Issuing Shares And Creating Shareholders In Your Business

Allocation, Rights And Liabilities

So, you've set up your Limited Company and you're ready to start allocating shares in it. Now, you've got some important decisions to make. For a start, you're going to need to decide how many shares you want to issue, and who gets them.

When someone buys shares in your company, they're not just giving you free money. You might be the Director of your company, but it's the Shareholders who'll end up owning it. Keep in mind that you can be both.

The number of shares a Shareholder buys determines their liability if the company ever falls apart, but it also measures their entitlement to dividends and the weight of their votes in certain types of meeting. Depending on what type of shares you're selling, Shareholders may have full voting rights or none at all. There's no universally accepted "normal" way of structuring your shares, so give us a call to talk about your options before you dive in. In the meantime, here's a quick list of pointers to get you started:

  • Make sure you've got enough authorised share capital in the pot to cover the new shares you want to issue, and that the Companies Act and your own business' rules give you the authority to offer them.
  • Hold a meeting or get a written resolution and record the details of the issue you want to make. If necessary, file those details in your company's statutory records.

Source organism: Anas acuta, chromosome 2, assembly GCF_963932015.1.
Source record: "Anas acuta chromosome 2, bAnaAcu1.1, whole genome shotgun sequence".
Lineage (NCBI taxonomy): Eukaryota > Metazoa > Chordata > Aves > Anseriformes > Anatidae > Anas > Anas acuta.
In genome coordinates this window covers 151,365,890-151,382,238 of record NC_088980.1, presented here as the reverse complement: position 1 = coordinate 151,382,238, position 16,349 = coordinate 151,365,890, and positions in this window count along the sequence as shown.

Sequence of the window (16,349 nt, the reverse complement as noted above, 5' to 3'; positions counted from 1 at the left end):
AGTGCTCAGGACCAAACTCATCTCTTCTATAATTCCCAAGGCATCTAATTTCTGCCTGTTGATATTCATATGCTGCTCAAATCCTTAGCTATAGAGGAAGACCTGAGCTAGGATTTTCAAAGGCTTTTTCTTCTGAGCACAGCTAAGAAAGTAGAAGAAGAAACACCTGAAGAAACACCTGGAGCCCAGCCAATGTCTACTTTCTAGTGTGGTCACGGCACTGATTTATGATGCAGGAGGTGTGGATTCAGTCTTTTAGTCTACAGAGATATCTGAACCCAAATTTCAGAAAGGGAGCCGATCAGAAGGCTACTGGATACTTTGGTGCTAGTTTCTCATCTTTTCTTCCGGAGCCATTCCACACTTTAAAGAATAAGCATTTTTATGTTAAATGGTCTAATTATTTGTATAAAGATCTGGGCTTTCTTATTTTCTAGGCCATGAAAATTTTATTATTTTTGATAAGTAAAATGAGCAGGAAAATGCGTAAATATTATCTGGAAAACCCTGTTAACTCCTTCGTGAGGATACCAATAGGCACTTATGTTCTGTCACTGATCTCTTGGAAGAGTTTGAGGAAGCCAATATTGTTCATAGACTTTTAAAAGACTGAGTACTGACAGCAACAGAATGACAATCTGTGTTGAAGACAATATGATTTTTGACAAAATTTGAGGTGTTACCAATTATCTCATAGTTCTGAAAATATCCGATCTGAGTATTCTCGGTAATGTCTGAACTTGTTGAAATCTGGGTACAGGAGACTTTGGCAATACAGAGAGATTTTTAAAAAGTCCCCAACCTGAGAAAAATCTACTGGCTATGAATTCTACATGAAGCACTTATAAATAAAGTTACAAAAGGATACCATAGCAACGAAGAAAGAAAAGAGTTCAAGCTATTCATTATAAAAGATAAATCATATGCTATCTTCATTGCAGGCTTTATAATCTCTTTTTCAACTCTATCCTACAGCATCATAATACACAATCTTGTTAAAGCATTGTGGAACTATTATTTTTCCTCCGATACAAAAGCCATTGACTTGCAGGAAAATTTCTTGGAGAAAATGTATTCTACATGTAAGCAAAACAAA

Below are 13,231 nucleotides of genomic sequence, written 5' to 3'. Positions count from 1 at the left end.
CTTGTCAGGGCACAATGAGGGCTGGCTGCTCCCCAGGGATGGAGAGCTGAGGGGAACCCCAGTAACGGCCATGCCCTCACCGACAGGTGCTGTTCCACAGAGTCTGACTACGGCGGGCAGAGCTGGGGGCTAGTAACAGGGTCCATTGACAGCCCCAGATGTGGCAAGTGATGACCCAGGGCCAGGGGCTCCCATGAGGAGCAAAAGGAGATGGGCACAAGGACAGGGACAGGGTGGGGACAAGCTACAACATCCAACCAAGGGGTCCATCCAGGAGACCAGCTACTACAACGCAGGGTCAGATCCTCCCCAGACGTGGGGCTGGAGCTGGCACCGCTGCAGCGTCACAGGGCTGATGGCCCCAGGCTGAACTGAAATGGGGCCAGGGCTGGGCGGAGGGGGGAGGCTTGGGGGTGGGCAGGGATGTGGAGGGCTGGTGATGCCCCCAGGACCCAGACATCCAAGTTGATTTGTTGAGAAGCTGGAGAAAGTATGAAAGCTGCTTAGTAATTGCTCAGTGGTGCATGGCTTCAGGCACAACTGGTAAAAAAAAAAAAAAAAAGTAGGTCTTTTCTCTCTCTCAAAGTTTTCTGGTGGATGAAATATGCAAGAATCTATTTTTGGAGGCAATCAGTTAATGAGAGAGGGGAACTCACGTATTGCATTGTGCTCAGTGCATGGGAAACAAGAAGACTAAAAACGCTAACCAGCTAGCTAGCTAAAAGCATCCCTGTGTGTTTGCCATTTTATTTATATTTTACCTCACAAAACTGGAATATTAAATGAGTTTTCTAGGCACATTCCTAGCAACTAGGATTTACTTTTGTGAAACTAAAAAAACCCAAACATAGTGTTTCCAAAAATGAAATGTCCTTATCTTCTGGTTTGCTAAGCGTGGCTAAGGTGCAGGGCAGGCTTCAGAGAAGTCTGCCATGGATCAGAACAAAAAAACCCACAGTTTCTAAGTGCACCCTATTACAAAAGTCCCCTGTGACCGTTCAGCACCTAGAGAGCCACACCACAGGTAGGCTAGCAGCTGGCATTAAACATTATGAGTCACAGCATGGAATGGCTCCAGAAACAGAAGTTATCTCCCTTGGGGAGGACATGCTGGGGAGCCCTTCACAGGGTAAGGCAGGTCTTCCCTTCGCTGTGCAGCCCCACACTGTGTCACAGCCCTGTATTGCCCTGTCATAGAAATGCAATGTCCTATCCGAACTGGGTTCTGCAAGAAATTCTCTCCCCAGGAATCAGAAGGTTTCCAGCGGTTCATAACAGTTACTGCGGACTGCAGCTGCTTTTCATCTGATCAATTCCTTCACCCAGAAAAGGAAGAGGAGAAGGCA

• Once everything's sorted out and the shares are paid for, make sure you've kept Companies House in the loop. You've got to get your records with them filed within a month of the shares being issued.
  • Sort out your share certificates and get them filed in your statutory books within two months. If any of the shares were bought using something other than cash, you might have to pay Stamp Duty on the payment.

It can be quite an involved procedure slicing up your business pie. Get in touch and we'll make sure you never bite off more than you can chew.

Sharing the Work

If you're looking to attract high-flying or particularly skilled workers, you might want to think about offering shares as part of their employment terms. These "Employee Shareholders" have a real stake in the business, which can be important if you're trying to build something lasting with them.

If the company does well, those shares increase in value, and there may be some tax benefits if the employee later wants to sell them. The value of the shares you offer has to be at least £2000, but there really is no upper limit.

Not every employee is a budding investment tycoon, of course, so you'll have to be prepared to take on the cost (within reason) of the advice they get before accepting your offer. There are also some rules that both the company and the employee must keep in mind. For example:

  • You can't require anyone to accept an Employee Shareholder contract, so don't even try.
  • You can't ask the employee to pay anything for the shares.
  • The employee has to get independent advice before accepting, which the company has to pay for even if the contract is then refused.

There are more considerations, of course, so make sure you get some professional advice before taking this particular plunge.

Call us on 01233 653006 and see how we can help you today.

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